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How to Use Cognitive Behavior Therapy in Autism

Updated on November 20, 2017
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Cognitive Behavior Therapy with Autism

Cognitive Behavior Therapy is a therapy to help people re-frame their thoughts and feelings regarding their lives or certain situations in their lives. This can be a very useful tool for someone who has autism if used properly.

One of the biggest challenges that people with autism will often run into when it comes to cognitive behavior therapy is that of not having a counselor who fully understands the way that people on the autism spectrum can think.

This has caused me a lot of issues because my counselors in the past have tried to approach cognitive behavior therapy from the same perspective as they would when working with a client without autism who is neurotypical.

My brain does not work like a neurotypicals. In fact, my brain is far from neurotypical. It is very hard for me to relate to counselors because I feel that their brain is so different than mine or maybe it is my brain that is so different than theirs.

Most of my counselors have tried to make it sound so simple. They say you take a thought and just change how you are thinking about it. They would say something like if you feel you are a bad person all you must do is tell your brain that you think you are a good person a d your thoughts and feelings about yourself will change.

Changing those thoughts for anyone is very difficult but when you are trying to change thoughts with autism I find it very hard because people with autism often feel very trapped or stuck in life.

Sometimes I feel as if my counselors have been trying to change who I am through counseling and trying cognitive behavior therapy on me. They work very hard to reprogram my thoughts and that had almost made me feel like they did not accept me for who I am.

It took me a long time to understand that even people who are trying to change the way I think and feel about things have my best interest in mind and are not really trying to change who I am as a person. I try to do my own cognitive behavior therapy every day and it is hard to do so on my own. I feel I need a lot of good support in this area.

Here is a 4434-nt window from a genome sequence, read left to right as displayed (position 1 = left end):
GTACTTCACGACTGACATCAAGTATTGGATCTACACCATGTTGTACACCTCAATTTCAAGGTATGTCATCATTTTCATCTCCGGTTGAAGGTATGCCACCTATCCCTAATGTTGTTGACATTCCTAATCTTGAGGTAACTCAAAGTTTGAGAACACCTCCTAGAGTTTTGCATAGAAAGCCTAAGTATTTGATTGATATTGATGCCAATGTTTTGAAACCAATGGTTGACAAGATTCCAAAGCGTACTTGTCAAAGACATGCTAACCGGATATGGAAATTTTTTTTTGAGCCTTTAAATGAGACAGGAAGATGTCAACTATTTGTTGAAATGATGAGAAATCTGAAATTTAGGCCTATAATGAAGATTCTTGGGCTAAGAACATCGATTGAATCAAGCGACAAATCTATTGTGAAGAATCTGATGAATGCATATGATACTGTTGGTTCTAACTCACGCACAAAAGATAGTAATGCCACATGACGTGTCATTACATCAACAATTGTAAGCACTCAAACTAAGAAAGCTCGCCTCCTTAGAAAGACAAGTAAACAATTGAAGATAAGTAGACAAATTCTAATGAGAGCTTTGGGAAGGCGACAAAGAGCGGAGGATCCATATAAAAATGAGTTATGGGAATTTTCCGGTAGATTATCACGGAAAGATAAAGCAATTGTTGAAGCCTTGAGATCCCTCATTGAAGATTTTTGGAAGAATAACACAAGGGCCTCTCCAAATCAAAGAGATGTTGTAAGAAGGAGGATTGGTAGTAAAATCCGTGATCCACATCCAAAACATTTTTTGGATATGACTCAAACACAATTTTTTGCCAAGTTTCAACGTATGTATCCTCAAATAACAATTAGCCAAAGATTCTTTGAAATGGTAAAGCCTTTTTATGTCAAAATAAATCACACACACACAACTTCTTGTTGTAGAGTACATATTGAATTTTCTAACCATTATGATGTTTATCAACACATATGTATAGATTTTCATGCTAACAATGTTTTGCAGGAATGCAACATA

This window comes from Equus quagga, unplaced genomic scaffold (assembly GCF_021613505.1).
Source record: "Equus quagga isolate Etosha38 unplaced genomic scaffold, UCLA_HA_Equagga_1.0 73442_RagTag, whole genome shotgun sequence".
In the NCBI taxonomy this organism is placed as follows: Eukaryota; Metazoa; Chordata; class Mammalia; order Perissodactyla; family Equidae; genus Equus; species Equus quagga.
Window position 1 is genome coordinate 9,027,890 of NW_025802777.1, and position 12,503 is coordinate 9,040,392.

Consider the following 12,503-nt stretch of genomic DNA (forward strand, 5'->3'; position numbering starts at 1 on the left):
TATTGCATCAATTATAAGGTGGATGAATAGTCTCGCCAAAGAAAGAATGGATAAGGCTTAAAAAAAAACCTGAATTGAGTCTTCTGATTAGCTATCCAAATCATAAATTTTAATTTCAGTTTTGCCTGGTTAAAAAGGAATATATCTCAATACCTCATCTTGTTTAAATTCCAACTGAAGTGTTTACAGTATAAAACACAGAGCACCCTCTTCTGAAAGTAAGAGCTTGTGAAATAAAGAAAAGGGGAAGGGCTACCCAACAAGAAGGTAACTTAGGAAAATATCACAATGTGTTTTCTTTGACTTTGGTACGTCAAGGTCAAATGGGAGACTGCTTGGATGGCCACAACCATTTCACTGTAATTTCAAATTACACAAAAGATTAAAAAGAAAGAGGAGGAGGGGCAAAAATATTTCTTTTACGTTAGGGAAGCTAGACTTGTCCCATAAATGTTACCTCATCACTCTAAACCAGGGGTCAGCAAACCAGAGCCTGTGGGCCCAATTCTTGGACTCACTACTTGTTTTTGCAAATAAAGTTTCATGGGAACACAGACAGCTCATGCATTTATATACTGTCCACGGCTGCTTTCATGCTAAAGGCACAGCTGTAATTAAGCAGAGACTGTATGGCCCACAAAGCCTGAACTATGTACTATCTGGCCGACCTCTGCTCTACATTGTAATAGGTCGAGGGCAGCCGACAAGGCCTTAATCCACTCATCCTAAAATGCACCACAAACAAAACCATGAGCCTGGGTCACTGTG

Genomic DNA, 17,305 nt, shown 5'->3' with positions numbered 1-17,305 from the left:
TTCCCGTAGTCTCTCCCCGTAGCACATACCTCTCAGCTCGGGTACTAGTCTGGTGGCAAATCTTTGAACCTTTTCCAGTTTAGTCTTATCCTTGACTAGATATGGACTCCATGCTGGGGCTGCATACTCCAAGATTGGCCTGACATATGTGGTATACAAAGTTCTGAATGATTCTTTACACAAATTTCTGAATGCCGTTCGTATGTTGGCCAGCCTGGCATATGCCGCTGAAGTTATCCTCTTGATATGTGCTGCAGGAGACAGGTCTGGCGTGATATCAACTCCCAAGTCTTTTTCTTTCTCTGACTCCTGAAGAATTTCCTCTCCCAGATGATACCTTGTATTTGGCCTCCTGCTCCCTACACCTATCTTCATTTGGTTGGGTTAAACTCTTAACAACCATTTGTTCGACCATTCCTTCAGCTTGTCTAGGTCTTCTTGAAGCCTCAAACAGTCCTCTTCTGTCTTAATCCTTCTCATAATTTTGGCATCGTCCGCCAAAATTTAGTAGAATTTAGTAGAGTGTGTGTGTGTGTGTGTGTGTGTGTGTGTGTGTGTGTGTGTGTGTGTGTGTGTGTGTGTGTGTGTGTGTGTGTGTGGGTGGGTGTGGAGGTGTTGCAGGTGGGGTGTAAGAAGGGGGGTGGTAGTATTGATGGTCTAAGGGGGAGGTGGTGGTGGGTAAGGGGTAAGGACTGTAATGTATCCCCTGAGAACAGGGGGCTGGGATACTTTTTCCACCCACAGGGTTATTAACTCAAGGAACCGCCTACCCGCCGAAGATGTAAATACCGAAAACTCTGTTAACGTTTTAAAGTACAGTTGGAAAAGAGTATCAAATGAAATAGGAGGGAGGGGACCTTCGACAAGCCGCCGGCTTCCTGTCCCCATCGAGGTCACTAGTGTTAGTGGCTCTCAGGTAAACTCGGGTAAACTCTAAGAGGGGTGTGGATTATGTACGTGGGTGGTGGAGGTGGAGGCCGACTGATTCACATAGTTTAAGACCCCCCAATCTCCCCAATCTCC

One area that I struggle most in is in the fact that I feel that I always need physical evidence to back up my thoughts. In other words, I need something to be true before I can believe that it is true. However, the concept of cognitive behavior therapy would tell you that you must believe something is true for it to have a chance at being true.

You hit it right on. My brain thinks about everything backwards. I always think of things backwards in my mind and that really frustrates me greatly. I try to unwind my crazy brain and think about things in the same order as everyone else, but my brain does not work like that.

I struggle because I really need something to be true before I can believe it is true or feel good about it. It took a long time for the idea or concept of cognitive behavior therapy to really grow upon me. I had to do a lot of soul searching to really understand all the components of cognitive behavior therapy and how they applied to me. If I had not been able to find a new counselor in the past year who really understands cognitive behavior therapy more than most of my other counselors, then I feel I would still be lost.

It is important to have a counselor who comes into your world and connects with you as a person with autism as opposed to someone who tries to change who you are by making you think like a neurotypical.

I need the counselor to understand that my thoughts and feelings are real and to me they are accurate and changing them is hard because it feels like I am letting go of a part of who I am. I don’t like changing who I am because it is very difficult for me to recover from the sadness of losing who I am. When I do have to change my thoughts and feelings it takes a lot of energy and is almost like being hit with two things at once.

One, I am always constantly hit with having to adapt or change my social skills so that I can do better in social situations. Now on top of trying to change and improve my social skills, I also need to try and change my thoughts and adapt to a more positive way of thinking. This is particularly hard for me because I have spent so many years fixating and obsessing over the same thoughts and feelings repeatedly. My beliefs about myself are so real that it is hard to change them.

The first step in changing my beliefs is to accept that I am not perfect and will never be perfect. That right there in itself takes a lot of pressure off me. I am now able to think clearer because I don’t have the anxiety of trying to be a perfect person.

Autism has meant two things for me. One, learning social skills to adapt to the social norms of our society and two, learning to re-frame my thoughts and form positive thoughts instead of negative thoughts. Perhaps the second is the more challenging thing for me.

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